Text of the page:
Friday, January 21, 2011

Hurricane Gustave

       The people are gone, having long been ordered to evacuate; prized possessions stuffed into already overflowing car trunks and trucks. Family members crowd(ed) into cramped vehicles as no one wants to be left behind. All is quiet in anticipation of what is to come. And as Mother Nature has a way of doing, she creeps in quietly, tiptoeing as she sneaks in on us. A slight breeze, the still air, an eeriness that lets you know how all alone you are. The wind picks up and the leaves in the trees grow restless. You notice that the birds are gone and even the pesky mosquitoes have taken shelter from the ever growing ominous storm that is brewing.

       On Monday, September 1, 2008, Hurricane Gustav roars into south Louisiana in the early morning hours. With sustained winds clocked at 110 miles an hour and gusts of 135 miles an hour, South Lafourche is ambushed and hammered by high winds and rising water. Locks have long been closed and breaks in the levees shored up as much as possible. The parish is as ready as she is going to be.

       In an instant she is upon us. The winds begin blowing as though they are trying to chase everything in their path forward and the rain begins to fall as though everything in its path needs to be fiercely scrubbed clean. The few who have stayed behind make their way to shelter pushing doors closed with all of their might hoping to keep Mother Nature at bay. Darkness descends (descending) around us.

       In the midst of howling winds and rattling shutters, one(you) would not think that one could find peace. But looking out into the dark night, lit only by the occasional streetlamp, the outline of a pecan tree can be seen dancing and swaying in the winds, much like a child who believes that she is dancing all alone in her make believe world. The finale of the dance is as graceful as that of a ballet dancer as the top of the tree gracefully bows down to the ground in a final curtain call. A miracle dance in the midst of destruction; a glorious sight to behold. How lucky for those who are among the fortunate to have witnessed it.

       And as the winds begin to subside and light begins to show itself, we find the rising tides have engulfed our ordinary existence. It is hard to believe that the waves that once created hours of entertainment as a child or lulled us to sleep on a beach as an adult could venture in and invade our homes, flowing into the deep recesses of our houses, and then recede taking with it the hopes and dreams that we once harbored deep inside our hearts, leaving in its path, debris and ugliness and destruction. What was is gone.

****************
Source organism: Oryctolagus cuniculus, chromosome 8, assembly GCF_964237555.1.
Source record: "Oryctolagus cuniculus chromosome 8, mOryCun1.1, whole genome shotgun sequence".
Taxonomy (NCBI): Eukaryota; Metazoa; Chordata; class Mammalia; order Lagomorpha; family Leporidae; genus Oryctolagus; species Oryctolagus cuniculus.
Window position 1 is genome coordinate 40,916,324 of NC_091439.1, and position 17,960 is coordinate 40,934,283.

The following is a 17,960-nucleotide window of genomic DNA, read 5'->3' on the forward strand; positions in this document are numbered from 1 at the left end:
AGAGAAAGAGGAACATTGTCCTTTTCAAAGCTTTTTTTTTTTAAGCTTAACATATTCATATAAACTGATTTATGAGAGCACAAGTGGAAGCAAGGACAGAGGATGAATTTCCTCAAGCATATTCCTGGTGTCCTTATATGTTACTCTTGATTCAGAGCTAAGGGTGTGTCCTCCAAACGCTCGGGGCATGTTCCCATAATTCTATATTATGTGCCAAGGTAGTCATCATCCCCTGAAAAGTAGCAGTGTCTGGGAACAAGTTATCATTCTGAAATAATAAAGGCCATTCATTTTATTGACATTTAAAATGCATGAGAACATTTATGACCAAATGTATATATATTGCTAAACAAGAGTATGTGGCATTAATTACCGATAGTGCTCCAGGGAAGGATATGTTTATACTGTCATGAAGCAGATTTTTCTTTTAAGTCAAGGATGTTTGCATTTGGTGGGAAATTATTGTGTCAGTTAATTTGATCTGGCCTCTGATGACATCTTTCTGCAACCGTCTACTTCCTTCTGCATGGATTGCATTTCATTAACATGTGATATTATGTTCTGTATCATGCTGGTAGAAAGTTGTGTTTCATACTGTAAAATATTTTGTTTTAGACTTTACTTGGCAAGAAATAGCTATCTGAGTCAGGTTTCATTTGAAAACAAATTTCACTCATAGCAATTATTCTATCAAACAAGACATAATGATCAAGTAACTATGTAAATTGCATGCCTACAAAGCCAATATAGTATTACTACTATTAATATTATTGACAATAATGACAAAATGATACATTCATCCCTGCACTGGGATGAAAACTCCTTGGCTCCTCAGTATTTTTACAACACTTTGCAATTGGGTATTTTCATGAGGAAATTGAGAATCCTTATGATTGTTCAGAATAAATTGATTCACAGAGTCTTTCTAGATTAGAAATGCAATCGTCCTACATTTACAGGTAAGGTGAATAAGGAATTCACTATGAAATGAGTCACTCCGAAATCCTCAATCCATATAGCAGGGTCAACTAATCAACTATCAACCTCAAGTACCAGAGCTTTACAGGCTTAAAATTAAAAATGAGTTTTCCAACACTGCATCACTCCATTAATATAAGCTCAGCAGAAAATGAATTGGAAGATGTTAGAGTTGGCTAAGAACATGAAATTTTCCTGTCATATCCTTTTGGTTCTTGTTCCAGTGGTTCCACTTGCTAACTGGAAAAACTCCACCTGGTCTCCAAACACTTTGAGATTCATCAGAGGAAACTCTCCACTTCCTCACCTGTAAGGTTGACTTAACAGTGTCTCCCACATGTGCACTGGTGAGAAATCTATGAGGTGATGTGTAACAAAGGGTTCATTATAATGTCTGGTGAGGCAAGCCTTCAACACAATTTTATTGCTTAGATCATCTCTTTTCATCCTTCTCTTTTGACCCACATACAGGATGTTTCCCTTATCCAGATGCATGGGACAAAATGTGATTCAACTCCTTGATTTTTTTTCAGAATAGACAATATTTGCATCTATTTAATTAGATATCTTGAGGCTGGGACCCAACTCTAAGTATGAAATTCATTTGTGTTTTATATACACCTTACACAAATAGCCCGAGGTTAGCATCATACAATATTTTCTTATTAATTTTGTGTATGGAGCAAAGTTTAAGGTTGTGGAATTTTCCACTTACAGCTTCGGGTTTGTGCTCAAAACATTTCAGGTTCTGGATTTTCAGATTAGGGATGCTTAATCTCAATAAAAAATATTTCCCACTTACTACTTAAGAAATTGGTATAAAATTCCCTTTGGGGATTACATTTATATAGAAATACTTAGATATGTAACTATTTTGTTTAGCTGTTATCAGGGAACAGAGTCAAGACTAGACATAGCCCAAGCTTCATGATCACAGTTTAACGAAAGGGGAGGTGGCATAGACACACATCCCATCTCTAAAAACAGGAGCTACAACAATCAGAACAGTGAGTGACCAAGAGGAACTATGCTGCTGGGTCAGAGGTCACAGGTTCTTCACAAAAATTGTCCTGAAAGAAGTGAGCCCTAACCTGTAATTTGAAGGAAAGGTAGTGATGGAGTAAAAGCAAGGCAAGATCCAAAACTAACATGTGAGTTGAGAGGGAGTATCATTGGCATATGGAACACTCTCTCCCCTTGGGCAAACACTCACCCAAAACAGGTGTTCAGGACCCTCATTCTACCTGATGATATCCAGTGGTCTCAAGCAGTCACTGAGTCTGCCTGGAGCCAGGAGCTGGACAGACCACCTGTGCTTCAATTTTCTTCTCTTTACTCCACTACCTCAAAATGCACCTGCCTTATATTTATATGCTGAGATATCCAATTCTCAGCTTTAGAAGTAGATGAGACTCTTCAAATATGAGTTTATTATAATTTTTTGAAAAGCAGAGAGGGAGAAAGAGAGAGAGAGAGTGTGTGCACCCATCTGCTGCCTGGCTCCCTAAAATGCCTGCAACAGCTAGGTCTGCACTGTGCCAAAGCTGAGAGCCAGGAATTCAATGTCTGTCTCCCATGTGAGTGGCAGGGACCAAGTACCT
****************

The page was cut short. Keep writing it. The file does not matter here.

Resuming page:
The people begin to return. The daily silence is punctuated by the beeps of appliances, once never given a second thought, as power ebbs. The noise of generators permeate the ensuing dark nights as people search for relief of circumstance, a normalcy of a former life, if only for a few hours. And as the power returns and we are finally able to look around and breathe, we begin to realize that our former lives exist no longer. A new normal must be found.

       As the sun and clearing skies begin to greet us once again each morning, a new normal begins to emerge. We sit on front porches and in swings under trees that Mother Nature failed to touch watching a slow moving caravan of out-of-state workers head north after spending an endless night trying to restore power to those who have been without for so long. It is as though the vehicles in which they travel sense their weariness and seek to lull them into a restful sleep. We watch as a faster moving caravan of rested men travels southward to replace them. Anyone who can help, does, for the human heart cannot bear for another to suffer so. And the sun rises higher and the day is a start to a new life for many.

Written: September 15, 2008, Published in August 2010
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1 comment:

  1. So beautifully written! I LOVE this: "a new normal begins to emerge." Such an awesome line :0)


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